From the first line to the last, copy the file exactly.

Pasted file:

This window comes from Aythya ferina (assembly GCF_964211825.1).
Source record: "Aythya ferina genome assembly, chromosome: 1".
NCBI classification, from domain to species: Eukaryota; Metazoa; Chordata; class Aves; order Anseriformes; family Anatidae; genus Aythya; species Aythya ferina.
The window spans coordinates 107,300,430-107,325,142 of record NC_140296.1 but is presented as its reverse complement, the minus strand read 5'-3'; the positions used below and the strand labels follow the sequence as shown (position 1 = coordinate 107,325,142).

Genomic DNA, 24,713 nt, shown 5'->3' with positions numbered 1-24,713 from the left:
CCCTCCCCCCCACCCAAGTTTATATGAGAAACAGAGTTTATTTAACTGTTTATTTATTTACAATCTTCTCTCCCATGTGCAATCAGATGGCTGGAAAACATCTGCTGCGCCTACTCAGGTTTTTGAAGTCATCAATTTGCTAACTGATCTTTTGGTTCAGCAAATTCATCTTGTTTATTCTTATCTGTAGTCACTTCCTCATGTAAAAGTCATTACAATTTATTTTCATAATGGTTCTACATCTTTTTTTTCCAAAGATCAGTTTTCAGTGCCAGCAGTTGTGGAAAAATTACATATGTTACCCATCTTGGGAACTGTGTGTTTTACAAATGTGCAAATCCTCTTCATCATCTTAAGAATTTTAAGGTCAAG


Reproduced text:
This window comes from Aythya ferina (assembly GCF_964211825.1).
Source record: "Aythya ferina genome assembly, chromosome: 1".
NCBI classification, from domain to species: Eukaryota; Metazoa; Chordata; class Aves; order Anseriformes; family Anatidae; genus Aythya; species Aythya ferina.
The window spans coordinates 107,300,430-107,325,142 of record NC_140296.1 but is presented as its reverse complement, the minus strand read 5'-3'; the positions used below and the strand labels follow the sequence as shown (position 1 = coordinate 107,325,142).

Genomic DNA, 24,713 nt, shown 5'->3' with positions numbered 1-24,713 from the left:
CCCTCCCCCCCACCCAAGTTTATATGAGAAACAGAGTTTATTTAACTGTTTATTTATTTACAATCTTCTCTCCCATGTGCAATCAGATGGCTGGAAAACATCTGCTGCGCCTACTCAGGTTTTTGAAGTCATCAATTTGCTAACTGATCTTTTGGTTCAGCAAATTCATCTTGTTTATTCTTATCTGTAGTCACTTCCTCATGTAAAAGTCATTACAATTTATTTTCATAATGGTTCTACATCTTTTTTTTCCAAAGATCAGTTTTCAGTGCCAGCAGTTGTGGAAAAATTACATATGTTACCCATCTTGGGAACTGTGTGTTTTACAAATGTGCAAATCCTCTTCATCATCTTAAGAATTTTAAGGTCAAG